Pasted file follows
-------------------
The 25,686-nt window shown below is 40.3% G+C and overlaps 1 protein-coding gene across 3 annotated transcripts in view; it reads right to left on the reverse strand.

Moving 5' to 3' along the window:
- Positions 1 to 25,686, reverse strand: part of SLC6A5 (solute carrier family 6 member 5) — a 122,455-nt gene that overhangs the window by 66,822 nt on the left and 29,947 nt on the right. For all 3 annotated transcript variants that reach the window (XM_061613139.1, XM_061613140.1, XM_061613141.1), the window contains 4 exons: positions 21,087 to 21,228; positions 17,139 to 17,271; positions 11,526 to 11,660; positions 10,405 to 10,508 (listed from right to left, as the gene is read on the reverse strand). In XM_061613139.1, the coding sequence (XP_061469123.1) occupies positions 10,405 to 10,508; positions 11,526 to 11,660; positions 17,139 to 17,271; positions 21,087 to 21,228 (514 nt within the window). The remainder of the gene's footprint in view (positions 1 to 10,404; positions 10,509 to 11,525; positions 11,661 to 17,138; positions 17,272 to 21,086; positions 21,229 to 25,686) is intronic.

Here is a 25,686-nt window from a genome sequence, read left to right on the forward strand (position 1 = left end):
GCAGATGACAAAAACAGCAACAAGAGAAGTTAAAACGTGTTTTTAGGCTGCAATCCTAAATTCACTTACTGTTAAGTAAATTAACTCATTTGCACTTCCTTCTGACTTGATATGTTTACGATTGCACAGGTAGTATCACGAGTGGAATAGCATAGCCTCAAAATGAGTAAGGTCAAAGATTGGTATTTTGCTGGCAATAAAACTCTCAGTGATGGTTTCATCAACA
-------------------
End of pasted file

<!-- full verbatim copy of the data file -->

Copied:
The 25,686-nt window shown below is 40.3% G+C and overlaps 1 protein-coding gene across 3 annotated transcripts in view; it reads right to left on the reverse strand.

Moving 5' to 3' along the window:
- Positions 1 to 25,686, reverse strand: part of SLC6A5 (solute carrier family 6 member 5) — a 122,455-nt gene that overhangs the window by 66,822 nt on the left and 29,947 nt on the right. For all 3 annotated transcript variants that reach the window (XM_061613139.1, XM_061613140.1, XM_061613141.1), the window contains 4 exons: positions 21,087 to 21,228; positions 17,139 to 17,271; positions 11,526 to 11,660; positions 10,405 to 10,508 (listed from right to left, as the gene is read on the reverse strand). In XM_061613139.1, the coding sequence (XP_061469123.1) occupies positions 10,405 to 10,508; positions 11,526 to 11,660; positions 17,139 to 17,271; positions 21,087 to 21,228 (514 nt within the window). The remainder of the gene's footprint in view (positions 1 to 10,404; positions 10,509 to 11,525; positions 11,661 to 17,138; positions 17,272 to 21,086; positions 21,229 to 25,686) is intronic.

Here is a 25,686-nt window from a genome sequence, read left to right on the forward strand (position 1 = left end):
GCAGATGACAAAAACAGCAACAAGAGAAGTTAAAACGTGTTTTTAGGCTGCAATCCTAAATTCACTTACTGTTAAGTAAATTAACTCATTTGCACTTCCTTCTGACTTGATATGTTTACGATTGCACAGGTAGTATCACGAGTGGAATAGCATAGCCTCAAAATGAGTAAGGTCAAAGATTGGTATTTTGCTGGCAATAAAACTCTCAGTGATGGTTTCATCAACA